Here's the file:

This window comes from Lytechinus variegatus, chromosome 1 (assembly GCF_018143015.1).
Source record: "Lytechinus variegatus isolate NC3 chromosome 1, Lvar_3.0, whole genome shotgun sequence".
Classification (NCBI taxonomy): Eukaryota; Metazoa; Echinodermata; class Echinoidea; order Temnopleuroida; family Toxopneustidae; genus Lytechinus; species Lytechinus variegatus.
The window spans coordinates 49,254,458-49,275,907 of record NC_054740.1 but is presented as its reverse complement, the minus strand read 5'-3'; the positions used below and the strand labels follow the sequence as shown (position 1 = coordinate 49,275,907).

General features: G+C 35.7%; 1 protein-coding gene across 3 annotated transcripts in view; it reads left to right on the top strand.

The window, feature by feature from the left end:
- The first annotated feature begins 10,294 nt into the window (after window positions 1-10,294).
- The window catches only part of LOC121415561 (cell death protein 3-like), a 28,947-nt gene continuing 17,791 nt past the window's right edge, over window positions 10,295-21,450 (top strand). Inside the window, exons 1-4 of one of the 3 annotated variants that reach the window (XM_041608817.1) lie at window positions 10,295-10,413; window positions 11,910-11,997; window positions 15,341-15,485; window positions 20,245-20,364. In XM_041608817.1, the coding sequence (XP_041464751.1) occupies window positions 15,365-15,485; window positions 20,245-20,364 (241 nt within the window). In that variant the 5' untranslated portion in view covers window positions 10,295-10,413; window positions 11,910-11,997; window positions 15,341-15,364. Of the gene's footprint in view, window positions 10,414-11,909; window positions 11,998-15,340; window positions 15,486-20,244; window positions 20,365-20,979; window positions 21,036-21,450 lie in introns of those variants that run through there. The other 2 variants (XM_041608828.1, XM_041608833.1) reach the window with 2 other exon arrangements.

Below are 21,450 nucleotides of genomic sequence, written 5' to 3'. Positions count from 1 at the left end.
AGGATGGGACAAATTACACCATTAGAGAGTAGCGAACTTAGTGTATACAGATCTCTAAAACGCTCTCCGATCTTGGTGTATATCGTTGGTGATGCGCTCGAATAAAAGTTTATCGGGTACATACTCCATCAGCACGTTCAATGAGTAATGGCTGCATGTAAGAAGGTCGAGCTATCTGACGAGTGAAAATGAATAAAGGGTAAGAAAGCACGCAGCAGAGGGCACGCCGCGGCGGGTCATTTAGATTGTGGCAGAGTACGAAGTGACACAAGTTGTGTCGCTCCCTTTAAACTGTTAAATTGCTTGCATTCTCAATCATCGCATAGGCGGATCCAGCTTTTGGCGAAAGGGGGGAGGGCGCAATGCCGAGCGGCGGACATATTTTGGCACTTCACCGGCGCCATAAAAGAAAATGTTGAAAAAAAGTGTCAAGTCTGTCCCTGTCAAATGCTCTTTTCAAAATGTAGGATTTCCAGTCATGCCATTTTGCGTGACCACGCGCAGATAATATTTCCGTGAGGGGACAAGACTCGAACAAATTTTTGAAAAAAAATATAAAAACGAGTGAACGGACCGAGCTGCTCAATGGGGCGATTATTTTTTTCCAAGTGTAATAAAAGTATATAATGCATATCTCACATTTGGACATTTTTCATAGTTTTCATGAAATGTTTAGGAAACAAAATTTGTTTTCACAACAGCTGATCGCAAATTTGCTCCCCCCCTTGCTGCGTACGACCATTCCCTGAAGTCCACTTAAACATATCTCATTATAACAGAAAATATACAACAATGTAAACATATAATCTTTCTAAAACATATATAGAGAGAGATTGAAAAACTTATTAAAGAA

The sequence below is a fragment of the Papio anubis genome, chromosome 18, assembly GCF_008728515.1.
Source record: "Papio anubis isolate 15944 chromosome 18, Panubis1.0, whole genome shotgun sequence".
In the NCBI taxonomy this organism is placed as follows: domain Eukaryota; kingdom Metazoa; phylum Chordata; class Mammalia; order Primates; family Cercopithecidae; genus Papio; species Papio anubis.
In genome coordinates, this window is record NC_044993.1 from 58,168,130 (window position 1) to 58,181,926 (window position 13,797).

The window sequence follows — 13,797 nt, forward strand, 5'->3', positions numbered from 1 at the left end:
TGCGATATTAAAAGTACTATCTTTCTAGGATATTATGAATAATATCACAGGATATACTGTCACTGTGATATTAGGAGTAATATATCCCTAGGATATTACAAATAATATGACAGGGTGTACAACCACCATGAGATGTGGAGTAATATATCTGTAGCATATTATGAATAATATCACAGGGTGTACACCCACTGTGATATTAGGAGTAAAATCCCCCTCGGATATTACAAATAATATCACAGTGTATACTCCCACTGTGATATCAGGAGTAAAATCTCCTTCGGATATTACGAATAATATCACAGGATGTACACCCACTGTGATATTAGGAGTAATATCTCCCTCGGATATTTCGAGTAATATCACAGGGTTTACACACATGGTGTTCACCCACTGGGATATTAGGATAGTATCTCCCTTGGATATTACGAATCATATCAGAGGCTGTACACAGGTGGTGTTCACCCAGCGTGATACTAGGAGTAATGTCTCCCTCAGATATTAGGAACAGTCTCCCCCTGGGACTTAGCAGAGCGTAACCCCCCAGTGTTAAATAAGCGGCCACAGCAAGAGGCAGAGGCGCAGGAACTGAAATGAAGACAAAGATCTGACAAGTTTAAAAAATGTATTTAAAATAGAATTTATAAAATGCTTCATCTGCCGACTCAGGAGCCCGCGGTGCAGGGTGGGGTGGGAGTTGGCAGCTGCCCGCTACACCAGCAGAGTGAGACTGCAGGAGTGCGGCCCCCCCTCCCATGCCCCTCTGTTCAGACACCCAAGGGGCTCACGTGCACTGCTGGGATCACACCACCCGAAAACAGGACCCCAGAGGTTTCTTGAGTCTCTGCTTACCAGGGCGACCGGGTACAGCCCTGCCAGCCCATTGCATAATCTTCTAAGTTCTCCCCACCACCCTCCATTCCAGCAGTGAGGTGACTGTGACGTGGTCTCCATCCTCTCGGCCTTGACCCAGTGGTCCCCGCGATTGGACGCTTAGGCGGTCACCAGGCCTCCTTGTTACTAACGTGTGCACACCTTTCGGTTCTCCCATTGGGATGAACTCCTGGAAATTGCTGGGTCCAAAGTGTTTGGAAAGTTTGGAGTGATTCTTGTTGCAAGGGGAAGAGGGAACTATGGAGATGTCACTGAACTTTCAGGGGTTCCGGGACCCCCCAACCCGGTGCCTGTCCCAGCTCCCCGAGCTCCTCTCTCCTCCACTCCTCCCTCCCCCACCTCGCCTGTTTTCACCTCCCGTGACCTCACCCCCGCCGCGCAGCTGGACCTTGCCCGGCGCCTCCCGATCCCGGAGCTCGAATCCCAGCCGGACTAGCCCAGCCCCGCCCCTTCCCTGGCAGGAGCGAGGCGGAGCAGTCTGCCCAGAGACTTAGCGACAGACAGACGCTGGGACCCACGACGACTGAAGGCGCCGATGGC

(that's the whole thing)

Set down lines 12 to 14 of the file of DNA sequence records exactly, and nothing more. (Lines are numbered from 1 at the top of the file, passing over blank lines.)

Source record: "Papio anubis isolate 15944 chromosome 18, Panubis1.0, whole genome shotgun sequence".
In the NCBI taxonomy this organism is placed as follows: domain Eukaryota; kingdom Metazoa; phylum Chordata; class Mammalia; order Primates; family Cercopithecidae; genus Papio; species Papio anubis.
In genome coordinates, this window is record NC_044993.1 from 58,168,130 (window position 1) to 58,181,926 (window position 13,797).